There’s an article on Lifehacker entitled “Geek to Live: Choose (and remember) great passwords”. It’s an okay read, and presents a generally good way to come up with secure passwords. Coming up with secure passwords is actually quite the tall order to ask anyone who isn’t constantly paranoid about security, which is most everyone on the face of the earth except those of us willingfully strapped with the onus of said paranoia.
That said, no password is 100% safe… given access to the machine, plenty of time, and a healthy brute-force script… but that’s the game we play, and those are the rules we’re willing to accept.
The end of the article asks: “How do you choose your passwords?” Well, allow me to retort.
While I will use the same password for multiple, inconsequential accounts such as online news website subscriptions, etc. (where I provide the wrong ZIP code purely for the sake of subversion), if the account could in any way affect my personal or professional life, I use a different tactic.
I let my environment pick my passwords.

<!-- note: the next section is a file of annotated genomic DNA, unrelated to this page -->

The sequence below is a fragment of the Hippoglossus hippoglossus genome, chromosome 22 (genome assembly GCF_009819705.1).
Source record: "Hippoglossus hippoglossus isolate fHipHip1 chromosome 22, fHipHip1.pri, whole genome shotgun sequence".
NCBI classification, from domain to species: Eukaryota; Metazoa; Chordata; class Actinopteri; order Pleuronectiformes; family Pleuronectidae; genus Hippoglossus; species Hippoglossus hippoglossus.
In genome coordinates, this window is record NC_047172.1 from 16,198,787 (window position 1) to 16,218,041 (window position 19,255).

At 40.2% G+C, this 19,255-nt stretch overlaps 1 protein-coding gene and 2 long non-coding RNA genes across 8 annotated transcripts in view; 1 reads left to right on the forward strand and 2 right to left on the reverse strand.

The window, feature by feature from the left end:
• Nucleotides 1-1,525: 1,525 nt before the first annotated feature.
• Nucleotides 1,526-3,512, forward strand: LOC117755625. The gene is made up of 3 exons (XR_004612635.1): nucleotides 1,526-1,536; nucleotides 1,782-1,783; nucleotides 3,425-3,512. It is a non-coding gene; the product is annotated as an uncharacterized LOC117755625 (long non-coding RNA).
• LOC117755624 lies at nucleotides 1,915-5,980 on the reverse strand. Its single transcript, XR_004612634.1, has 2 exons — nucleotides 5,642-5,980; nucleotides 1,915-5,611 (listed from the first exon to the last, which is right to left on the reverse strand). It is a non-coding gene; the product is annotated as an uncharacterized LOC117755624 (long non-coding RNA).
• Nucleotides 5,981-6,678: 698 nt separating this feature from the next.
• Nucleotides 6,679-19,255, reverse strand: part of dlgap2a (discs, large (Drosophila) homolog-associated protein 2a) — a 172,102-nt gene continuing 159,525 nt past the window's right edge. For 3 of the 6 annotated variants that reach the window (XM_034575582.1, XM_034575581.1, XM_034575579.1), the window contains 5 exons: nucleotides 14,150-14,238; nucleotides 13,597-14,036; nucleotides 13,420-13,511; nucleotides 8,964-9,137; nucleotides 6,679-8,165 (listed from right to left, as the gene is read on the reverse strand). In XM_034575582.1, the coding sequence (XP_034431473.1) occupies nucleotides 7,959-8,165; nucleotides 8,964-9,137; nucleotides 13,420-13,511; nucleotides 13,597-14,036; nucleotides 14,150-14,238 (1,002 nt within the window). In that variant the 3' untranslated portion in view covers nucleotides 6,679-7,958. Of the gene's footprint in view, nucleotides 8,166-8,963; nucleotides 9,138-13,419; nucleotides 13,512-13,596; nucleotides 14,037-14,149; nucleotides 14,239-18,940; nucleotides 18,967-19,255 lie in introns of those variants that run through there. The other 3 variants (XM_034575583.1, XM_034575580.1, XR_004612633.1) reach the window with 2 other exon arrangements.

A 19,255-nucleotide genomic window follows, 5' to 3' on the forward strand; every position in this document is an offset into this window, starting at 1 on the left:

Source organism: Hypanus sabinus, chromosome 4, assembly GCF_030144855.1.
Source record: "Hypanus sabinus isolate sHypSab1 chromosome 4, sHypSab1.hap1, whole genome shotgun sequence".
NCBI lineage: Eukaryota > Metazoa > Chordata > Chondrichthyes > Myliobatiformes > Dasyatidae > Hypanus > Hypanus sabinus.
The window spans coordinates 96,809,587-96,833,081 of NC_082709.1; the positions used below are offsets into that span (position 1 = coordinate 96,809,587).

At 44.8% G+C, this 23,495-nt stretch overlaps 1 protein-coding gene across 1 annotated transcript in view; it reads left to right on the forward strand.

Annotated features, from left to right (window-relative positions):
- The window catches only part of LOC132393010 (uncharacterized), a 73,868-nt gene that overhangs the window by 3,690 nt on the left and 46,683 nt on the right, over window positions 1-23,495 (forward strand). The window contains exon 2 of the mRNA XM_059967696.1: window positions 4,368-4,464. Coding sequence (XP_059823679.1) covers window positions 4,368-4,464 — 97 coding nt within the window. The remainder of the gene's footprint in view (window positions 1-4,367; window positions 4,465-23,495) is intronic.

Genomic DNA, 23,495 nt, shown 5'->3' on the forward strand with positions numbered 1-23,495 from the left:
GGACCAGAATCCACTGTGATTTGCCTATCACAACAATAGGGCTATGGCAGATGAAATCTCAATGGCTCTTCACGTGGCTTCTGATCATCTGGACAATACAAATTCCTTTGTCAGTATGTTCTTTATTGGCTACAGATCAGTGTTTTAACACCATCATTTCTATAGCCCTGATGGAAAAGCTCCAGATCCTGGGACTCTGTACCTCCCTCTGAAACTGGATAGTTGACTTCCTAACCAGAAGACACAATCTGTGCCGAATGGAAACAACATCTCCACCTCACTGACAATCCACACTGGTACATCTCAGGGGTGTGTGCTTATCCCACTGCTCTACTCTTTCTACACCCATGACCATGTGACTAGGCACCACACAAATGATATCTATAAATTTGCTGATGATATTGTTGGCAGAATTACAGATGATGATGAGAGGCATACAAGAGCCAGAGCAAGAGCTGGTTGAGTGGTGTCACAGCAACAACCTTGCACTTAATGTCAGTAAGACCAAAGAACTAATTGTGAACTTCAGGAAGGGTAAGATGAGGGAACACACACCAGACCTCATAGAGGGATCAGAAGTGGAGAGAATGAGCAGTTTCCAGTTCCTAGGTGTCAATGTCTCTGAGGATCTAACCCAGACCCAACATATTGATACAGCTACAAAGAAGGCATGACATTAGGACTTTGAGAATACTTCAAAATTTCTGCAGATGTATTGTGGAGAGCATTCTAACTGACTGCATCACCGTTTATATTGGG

For example, at the moment I’m typing this sentence, it’s 12:38am on Thursday, July 6, 2006. Yes, I should be going to bed soon, but that’s beside the point. “True Romance” is on the TV (my minor OCD condition dictates that I must watch if it’s on), and “In Dying Days” by As Blood Runs Black is playing via iTunes. Given that information, I could choose any number of seemingly random, yet fairly secure passwords:
Of course, I could also choose to screw with those letters and numbers to come up with an even crazier password (in the same order as above):
But—and here’s the key—how do I remember all of these environmentally-precipitated passwords?
It’s easy. I don’t have to. Because I run Macs, I take advantage of the built-in, encrypted disk image capability offered by OS X’s “Disk Utility” application.
Basically, it partitions off a certain amount of space from your hard drive, and allocates it to this virtual disk that you can mount and eject just like any peripheral disk drive or network mount. Thing is… it’s encrypted and unreadable until you supply the proper password to access its contents. I have a single text file with all my batshit passwords saved on this encrypted disk image… which means that I only have to remember a single password to gain access to tens, hundreds, even thousands of other account passwords that I may own.
And, of course, the password I use to set up this encrypted disk image is never used anywhere else, and is hard as fuck to guess… even with the rules of engagement outlined above.
Seriously, if all the viruses and trojans and keystroke loggers aren’t reason enough to abandon Windows…